Abandoned Senior Pets Can Spend Their Golden Years At House With A Hea

Maggie Marton
by Maggie Marton
Puppies and kittens are always the first to be adopted from shelters. But what happens to older pets who are harder to place? They’re welcome at House With A Heart – a retirement home for dogs and cats.

What happens to a senior dog when, through no fault of his own, he’s left without a home? Most elderly dogs aren’t considered “adoptable” at shelters. Throw in age-related illnesses or disabilities, and shelters struggle to place these deserving pups.

To the rescue – literally – House With A Heart Senior Pet Sanctuary.

Founded in 2006 by Sher Polvinale and her late husband, Joe, the sanctuary takes in elderly dogs and cats who have lost their families (they even have a senior horse!). However, they aren’t a foster or rescue group. Instead, every animal taken in is given a home for life. Sher works full time at the sanctuary providing love and care for the animals, along with a team of 55 volunteers. The sanctuary also offers short-term care for dogs of any age.

Related: Top 10 Reasons for Adopting an Older Dog

Based in Montgomery County, Maryland, the sanctuary started and thrives at Sher’s home. Volunteers walk, bathe and provide love and care for the resident retirees, while maintaining the house and two-acre sanctuary.

Their heart-warming mission: “The House with a Heart Pet Sanctuary mission is to provide senior and special needs pets with a loving and caring home where they will be allowed to live out their lives in a secure, nurturing environment.”

Related: These Beautiful Photos Of Old Dogs Will Bring A Tear To Your Eye

To fulfill that mission, in addition to daily love, care and space to play, the seniors are fed special diets as needed, and veterinary health and wellness checks are routine—including consultations with specialists.

The organization’s website hosts information for owners of senior pets who are having trouble caring for their animals, with a full list of breed-specific and local rescues, plus resources on training and help for affording pet care. Beyond that, they offer courtesy listings of adoptable senior dogs.

House With A Heart is a 501(c)(3) that relies on donations, grants and gifts to operate. You can support their mission through a financial contribution to one of their special funds or by fulfilling requests on their wish list. In addition, there are volunteer opportunities ranging from day-to-day love and care of the resident animals (and who doesn’t want to spend time scratching a sweet gray muzzle?) to special opportunities like event planning, grant writing and fundraising.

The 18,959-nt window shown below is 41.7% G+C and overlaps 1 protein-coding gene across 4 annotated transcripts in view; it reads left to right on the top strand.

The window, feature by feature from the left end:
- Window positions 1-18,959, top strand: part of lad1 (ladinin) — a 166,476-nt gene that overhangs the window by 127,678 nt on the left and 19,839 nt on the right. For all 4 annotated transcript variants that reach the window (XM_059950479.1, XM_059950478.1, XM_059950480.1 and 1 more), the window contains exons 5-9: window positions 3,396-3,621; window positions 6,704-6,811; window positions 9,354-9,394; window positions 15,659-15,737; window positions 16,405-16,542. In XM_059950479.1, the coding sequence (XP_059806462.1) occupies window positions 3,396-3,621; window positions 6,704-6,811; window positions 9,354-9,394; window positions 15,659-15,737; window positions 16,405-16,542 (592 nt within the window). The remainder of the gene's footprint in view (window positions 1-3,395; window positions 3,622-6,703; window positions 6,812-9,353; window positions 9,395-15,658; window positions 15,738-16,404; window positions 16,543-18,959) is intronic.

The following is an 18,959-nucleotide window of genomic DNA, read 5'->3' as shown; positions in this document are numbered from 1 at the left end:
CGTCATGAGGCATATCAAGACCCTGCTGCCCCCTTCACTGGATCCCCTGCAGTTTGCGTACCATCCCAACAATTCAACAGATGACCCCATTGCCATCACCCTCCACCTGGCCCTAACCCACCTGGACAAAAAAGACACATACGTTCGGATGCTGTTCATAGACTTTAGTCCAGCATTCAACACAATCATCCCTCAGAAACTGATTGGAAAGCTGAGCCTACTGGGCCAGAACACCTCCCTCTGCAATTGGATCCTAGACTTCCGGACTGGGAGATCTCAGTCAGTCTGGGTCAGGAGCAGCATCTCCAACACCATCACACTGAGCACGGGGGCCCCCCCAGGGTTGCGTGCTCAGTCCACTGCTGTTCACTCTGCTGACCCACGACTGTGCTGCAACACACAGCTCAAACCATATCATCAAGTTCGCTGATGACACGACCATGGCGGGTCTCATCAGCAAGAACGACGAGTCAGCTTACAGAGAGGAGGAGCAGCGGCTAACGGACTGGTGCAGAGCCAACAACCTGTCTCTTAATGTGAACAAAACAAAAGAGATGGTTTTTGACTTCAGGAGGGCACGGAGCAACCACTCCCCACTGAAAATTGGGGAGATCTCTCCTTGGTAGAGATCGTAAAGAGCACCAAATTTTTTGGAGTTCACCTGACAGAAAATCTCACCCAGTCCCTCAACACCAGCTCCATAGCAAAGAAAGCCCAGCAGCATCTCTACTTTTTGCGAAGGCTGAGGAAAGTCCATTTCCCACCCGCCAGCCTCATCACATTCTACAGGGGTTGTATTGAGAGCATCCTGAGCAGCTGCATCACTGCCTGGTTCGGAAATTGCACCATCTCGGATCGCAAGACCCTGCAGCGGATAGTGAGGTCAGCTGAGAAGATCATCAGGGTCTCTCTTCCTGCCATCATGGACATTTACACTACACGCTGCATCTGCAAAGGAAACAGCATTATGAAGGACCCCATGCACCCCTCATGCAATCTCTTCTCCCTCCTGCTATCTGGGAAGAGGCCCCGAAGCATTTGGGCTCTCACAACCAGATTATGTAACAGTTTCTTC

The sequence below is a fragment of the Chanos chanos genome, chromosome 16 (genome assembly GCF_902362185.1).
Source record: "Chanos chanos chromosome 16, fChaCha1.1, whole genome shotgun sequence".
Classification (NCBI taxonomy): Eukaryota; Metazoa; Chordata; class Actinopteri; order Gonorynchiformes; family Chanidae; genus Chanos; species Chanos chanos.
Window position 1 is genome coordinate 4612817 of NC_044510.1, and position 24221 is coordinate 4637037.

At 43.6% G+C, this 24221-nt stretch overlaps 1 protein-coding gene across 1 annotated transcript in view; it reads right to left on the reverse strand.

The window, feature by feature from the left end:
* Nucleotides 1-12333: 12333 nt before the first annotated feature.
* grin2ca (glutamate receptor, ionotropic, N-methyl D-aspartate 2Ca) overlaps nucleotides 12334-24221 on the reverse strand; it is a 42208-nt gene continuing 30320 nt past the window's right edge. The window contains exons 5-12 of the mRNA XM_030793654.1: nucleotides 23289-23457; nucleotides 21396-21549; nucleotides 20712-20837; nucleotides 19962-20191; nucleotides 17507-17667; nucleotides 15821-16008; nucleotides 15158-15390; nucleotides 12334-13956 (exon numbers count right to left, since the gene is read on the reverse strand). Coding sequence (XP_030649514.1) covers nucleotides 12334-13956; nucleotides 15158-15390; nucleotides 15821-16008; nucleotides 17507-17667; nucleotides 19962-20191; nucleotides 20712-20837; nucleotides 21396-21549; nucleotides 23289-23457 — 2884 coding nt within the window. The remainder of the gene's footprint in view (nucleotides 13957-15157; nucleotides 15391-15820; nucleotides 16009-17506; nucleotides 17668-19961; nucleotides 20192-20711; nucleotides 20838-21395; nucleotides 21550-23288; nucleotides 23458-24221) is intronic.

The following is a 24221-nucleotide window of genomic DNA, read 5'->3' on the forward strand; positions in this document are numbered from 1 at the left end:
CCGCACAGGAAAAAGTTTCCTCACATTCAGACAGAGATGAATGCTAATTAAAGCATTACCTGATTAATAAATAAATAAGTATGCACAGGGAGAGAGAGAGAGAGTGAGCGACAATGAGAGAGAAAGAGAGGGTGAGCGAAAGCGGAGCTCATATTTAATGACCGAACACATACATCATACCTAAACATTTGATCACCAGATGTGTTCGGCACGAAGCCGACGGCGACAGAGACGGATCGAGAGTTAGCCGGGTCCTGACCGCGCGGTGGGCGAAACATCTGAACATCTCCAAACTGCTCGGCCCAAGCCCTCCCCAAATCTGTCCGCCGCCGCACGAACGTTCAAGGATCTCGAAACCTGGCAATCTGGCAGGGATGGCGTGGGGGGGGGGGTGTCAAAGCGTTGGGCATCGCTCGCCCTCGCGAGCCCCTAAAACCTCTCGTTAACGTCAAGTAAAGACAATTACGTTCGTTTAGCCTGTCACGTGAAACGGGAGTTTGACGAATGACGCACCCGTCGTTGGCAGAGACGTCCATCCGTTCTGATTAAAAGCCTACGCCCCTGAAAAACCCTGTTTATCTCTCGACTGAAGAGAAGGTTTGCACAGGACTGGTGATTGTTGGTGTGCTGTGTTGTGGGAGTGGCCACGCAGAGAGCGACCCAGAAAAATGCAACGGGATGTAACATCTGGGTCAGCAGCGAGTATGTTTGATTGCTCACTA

Maryland locals can attend an event to support the sanctuary animals. From anywhere in the world, you can check out the stories of the sanctuary dogs and cats and even choose one to sponsor. Click through to read their stories of how each animal arrived at the shelter and share on social media—like Spencer’s, a gray-faced miniature Pinscher, a former show dog whose heartbreaking story includes being sold several times, a stint at a puppy mill and, ultimately, being picked up as a stray at 10 years old.

To learn about some of the animals at the sanctuary or to learn about the volunteers, the site hosts a blog. But to really see those seniors in action, check out the organization’s YouTube page. Visit House With A Heart online or check out their updates on Facebook.

Maggie Marton is the definition of “crazy dog lady” and an award-winning writer based in Bloomington, Indiana. Obsessed with dogs, she writes for numerous pet-related publications and is active in animal welfare. When she’s not reading about dogs, writing about dogs or walking dogs, she loves to hike and nap—both activities usually with her dogs. Maggie lives with her husband, John; Emmett, a pit mix; Lucas, a shepherd mix; Cooper, a pit mix; and Newt, the lone kitty (who, of course, runs the show). You can find her online at OhMyDogBlog.com.

Maggie Marton
Maggie Marton

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